It must be terribly difficult for you to say these things now. Why is the president not going?

I don’t know why he is not going, but I am telling you now, I won’t change my position. I believe strongly that the president must go. They think now that numbers make an argument. It doesn’t. It is merit that makes arguments. You may be 1,000 that must say he must stay and I can be the one that says he must go and I will be the only one that is right. History has proved that. You can repeat 100 times that the branches say he is forgiven. I will not accept that.

You do a lot of business now. Are you worried about the economy?

I worry about the economy, like most South Africans. Somehow you get the feeling there is a lot of recklessness. The attack on the Treasury which is motivated by greed and nothing else is a very suspicious attack and it is unfortunate. It doesn’t matter how many times the Hawks deny it, the question will remain, why did they pose the questions to the Treasury and the Minister of Finance, what did they want from him? I think by continuing to attack the Minister of Finance and Treasury we are committing suicide. We will die. The economy will collapse and we must stop doing that and protect what is working and leave out what does not work. I think the Minister of Finance is doing sterling work and should be supported.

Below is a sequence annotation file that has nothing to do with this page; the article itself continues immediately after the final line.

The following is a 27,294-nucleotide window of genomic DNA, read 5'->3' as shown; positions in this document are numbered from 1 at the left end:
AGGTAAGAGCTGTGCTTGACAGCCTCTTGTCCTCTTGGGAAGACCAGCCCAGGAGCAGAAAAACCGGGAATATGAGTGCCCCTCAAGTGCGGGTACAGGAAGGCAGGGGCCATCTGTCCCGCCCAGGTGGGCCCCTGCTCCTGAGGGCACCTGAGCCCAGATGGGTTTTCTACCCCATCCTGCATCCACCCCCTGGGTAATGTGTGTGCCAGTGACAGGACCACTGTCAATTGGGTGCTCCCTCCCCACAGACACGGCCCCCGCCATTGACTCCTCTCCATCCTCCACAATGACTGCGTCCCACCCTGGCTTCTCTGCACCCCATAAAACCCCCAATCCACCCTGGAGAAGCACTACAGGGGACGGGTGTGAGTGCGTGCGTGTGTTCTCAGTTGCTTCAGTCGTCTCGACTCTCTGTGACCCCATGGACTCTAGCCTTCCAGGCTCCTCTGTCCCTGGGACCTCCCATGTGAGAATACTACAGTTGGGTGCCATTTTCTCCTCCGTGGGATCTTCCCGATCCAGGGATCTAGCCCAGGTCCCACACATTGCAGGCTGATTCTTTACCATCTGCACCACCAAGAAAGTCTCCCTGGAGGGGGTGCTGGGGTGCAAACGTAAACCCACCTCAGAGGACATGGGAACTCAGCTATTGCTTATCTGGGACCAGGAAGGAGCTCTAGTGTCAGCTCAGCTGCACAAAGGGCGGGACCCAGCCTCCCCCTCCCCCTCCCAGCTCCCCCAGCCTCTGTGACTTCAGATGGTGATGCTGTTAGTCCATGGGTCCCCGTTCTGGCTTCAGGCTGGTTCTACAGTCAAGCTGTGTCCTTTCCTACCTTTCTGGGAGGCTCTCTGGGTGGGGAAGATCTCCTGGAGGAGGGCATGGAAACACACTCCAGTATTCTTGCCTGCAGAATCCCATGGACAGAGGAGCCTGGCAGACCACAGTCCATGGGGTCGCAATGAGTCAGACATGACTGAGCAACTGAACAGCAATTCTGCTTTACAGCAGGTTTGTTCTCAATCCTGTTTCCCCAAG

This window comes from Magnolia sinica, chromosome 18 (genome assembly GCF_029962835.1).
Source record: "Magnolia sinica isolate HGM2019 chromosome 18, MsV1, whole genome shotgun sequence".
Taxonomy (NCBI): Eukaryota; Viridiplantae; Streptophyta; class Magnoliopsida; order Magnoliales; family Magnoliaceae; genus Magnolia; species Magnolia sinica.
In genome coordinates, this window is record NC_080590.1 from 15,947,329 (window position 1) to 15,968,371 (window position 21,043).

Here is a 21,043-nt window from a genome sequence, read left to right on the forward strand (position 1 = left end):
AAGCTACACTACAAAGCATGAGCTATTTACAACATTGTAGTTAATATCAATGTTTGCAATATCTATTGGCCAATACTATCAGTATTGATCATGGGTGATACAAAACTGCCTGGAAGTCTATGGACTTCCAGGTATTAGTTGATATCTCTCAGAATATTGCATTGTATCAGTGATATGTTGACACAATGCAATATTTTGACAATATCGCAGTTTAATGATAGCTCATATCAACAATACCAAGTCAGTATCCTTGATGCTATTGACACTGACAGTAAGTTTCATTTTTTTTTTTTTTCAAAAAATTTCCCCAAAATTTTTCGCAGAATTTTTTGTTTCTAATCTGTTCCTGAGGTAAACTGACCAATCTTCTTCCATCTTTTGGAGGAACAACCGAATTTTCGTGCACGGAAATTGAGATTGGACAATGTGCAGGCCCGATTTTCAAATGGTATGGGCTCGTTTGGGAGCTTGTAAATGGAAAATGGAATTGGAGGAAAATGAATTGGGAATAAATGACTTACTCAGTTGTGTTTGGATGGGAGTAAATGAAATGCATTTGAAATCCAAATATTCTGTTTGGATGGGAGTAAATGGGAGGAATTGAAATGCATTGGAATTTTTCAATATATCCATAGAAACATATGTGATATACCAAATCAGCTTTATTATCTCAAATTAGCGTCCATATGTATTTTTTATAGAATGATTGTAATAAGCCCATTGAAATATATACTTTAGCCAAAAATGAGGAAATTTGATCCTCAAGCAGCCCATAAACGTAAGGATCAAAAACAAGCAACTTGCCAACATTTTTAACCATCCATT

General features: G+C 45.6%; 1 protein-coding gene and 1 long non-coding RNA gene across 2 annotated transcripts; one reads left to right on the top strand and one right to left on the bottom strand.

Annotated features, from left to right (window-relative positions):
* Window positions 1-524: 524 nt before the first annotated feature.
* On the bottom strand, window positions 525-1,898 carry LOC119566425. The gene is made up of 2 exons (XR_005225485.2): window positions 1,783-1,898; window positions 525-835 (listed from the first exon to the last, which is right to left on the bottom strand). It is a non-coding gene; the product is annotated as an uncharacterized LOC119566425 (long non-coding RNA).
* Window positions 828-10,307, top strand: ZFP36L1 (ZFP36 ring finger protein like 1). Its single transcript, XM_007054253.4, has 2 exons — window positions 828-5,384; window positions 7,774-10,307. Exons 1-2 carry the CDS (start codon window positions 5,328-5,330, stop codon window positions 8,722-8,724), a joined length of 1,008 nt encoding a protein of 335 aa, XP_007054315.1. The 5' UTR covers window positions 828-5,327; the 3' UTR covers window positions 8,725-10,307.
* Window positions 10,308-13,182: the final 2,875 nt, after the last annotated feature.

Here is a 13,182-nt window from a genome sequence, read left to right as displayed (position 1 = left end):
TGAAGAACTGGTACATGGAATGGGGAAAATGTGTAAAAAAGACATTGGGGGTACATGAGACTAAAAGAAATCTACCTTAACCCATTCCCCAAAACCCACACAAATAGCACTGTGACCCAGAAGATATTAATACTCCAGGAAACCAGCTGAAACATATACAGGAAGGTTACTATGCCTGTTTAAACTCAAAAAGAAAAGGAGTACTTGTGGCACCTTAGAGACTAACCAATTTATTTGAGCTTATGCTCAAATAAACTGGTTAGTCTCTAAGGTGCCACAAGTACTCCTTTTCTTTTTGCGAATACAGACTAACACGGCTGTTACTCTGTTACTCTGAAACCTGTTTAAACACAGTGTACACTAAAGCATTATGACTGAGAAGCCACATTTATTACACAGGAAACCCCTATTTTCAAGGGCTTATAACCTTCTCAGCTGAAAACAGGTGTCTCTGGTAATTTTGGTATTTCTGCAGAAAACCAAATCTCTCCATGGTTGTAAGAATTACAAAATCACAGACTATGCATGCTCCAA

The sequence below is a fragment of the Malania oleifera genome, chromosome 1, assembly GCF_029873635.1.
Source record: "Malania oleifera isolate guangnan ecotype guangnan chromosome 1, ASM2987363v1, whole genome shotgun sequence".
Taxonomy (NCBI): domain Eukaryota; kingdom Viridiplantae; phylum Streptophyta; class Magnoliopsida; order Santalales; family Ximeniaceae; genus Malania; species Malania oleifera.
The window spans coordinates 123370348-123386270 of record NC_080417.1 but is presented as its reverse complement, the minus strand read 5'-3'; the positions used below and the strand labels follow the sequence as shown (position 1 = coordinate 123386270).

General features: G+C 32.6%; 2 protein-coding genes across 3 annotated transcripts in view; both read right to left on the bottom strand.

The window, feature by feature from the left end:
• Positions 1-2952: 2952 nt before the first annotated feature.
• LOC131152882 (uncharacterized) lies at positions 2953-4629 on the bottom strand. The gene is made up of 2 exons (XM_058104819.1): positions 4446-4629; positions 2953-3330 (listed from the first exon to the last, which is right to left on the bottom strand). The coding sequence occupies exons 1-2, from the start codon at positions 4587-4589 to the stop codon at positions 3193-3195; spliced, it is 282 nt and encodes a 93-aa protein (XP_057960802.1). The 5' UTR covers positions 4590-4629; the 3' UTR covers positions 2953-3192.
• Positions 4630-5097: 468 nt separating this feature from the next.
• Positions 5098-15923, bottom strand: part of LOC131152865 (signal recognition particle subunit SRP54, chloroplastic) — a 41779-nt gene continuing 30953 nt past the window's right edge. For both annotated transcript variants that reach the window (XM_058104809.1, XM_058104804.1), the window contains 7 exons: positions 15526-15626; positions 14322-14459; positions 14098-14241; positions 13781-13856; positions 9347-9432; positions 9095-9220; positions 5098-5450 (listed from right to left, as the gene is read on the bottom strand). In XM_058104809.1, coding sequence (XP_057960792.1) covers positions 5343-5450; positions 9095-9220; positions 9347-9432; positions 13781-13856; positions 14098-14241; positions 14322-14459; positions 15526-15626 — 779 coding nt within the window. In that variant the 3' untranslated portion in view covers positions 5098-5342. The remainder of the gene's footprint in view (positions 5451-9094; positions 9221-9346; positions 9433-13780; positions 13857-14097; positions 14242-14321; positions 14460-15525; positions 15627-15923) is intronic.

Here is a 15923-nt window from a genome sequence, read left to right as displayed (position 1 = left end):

And what about the issue of state capture?

It is very serious. I would like all people in South Africa to do business, but let the playing field be level to all citizens. Let’s not let some citizens always jump to the front of the queue and get benefits for themselves and the family of the president. I think it is very unacceptable. Our president should be ashamed of himself for letting his children line their pockets with these funny characters. I think it is a shame. I will never allow my children to do that. I always say to my children: No tenders. Go sweat it in the private sector. Corporate to corporate. And learn some manners. You can’t live off the kitty of the taxpayers. It is wrong.